The Works of William Shakspeare: The Text Formed from an Intirely New Collation of the Old Editions, with the Various Readings, Notes, a Life of the Poet, and a History of the Early English Stage, Nide 2
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Angelo answer appear Bass bear Beat Benedick better Biron blood Boyet break bring brother called Claud Claudio comes Cost death doth doubt Dromio Duke editions Enter Escal Exeunt Exit eyes face fair father fear folio follow fool friar gentle give grace hand hast hath head hear heart heaven Hero hold honour husband I'll Isab John keep King lady leave Leon light live look lord Lucio Malone Marry master mean measure meet Moth never night officer old copies Pedro play poor pray present prince printed reason SCENE seems sense Shakespeare soul speak stand stay sweet tell thank thee thing thou thou art thought tongue true turn wife wrong
Sivu 546 - I view the fight, than thou that mak'st the fray. A Song, whilst BASSANIO comments on the caskets to himself. Tell me, where is fancy bred, Or in the heart, or in the head ? How begot, how nourished ? Reply, reply. It is engender d in the eyes
Sivu 546 - begin it, Ding, dong, bell. All. Ding, dong, bell. Bass.—So may the outward shows be least themselves : The world is still deceiv'd with ornament. In law, what plea so tainted and corrupt, But, being season'd with a gracious voice, Obscures the show of evil ? In religion, What damned error, but some sober brow
Sivu 72 - That so sweetly were forsworn ; And those eyes, the break of day, Lights that do mislead the morn : But my kisses bring again, bring again, Seals of love, but seafd in vain, seafd in vain. Mari. Break off thy song, and haste thee quick away: Here comes a man of comfort, whose advice Hath often still'd my brawling discontent.—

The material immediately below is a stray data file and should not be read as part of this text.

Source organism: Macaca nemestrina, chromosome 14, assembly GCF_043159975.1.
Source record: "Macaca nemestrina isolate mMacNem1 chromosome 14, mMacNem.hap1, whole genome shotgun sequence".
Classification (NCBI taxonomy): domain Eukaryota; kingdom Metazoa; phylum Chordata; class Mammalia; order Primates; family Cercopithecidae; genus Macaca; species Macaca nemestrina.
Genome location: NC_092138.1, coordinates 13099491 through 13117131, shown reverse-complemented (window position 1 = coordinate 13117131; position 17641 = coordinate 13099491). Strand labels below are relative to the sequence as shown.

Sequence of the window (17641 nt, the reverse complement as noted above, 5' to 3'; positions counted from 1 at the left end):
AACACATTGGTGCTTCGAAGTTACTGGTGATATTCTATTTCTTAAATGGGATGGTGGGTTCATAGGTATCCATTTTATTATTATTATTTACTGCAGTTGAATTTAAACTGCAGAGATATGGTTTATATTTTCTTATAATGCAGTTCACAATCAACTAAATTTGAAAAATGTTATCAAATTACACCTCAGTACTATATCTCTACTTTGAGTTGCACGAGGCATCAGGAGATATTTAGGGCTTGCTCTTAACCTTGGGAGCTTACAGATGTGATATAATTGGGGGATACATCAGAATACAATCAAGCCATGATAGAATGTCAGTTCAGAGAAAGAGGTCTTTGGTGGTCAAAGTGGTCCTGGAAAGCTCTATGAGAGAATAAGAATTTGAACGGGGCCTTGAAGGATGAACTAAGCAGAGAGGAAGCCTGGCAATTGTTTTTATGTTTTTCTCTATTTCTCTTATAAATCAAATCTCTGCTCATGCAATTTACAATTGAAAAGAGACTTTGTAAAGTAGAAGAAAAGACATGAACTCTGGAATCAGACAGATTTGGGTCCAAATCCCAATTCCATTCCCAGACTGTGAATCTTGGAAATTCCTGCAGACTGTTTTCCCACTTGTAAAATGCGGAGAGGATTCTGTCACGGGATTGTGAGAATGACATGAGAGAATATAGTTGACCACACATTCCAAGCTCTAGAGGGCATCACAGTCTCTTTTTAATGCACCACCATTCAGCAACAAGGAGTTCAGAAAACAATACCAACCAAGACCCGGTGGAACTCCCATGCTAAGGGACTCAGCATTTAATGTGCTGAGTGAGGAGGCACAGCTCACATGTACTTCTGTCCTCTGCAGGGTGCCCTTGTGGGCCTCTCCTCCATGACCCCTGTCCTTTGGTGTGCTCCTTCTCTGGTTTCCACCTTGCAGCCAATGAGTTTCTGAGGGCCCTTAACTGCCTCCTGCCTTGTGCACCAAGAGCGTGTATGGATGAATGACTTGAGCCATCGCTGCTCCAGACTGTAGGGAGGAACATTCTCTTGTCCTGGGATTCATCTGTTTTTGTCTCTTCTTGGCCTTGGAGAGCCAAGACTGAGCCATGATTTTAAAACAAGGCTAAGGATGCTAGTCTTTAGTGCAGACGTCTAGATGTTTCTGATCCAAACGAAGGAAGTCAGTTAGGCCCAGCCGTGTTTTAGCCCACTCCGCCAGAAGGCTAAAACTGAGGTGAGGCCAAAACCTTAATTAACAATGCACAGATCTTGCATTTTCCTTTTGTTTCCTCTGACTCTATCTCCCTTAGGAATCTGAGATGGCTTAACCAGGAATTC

Sivu 479 - The. Come now ; what masks, what dances shall we have, To wear away this long age of three hours, Between our after-supper, and bed-time ? Where is our usual manager of mirth ? What revels are in hand ? Is there no play, To ease the anguish of a torturing hour ? Call Philostrate 4 . Philost. Here, mighty Theseus.
Sivu 525 - Jes. Farewell, good Launcelot. — Alack, what heinous sin is it in me, To be asham'd to be my father's child ! But though I am a daughter to his blood, I am not to his manners. O Lorenzo ! If thou keep promise, I shall end this strife, Become a Christian, and thy loving wife.
Sivu 452 - Injurious Hermia ! most ungrateful maid ! Have you conspir'd, have you with these contriv'd To bait me with this foul derision ? Is all the counsel that we two have shar'd, The sisters' vows, the hours that we have spent, When we have chid the hasty-footed time For parting us,—0! is all forgot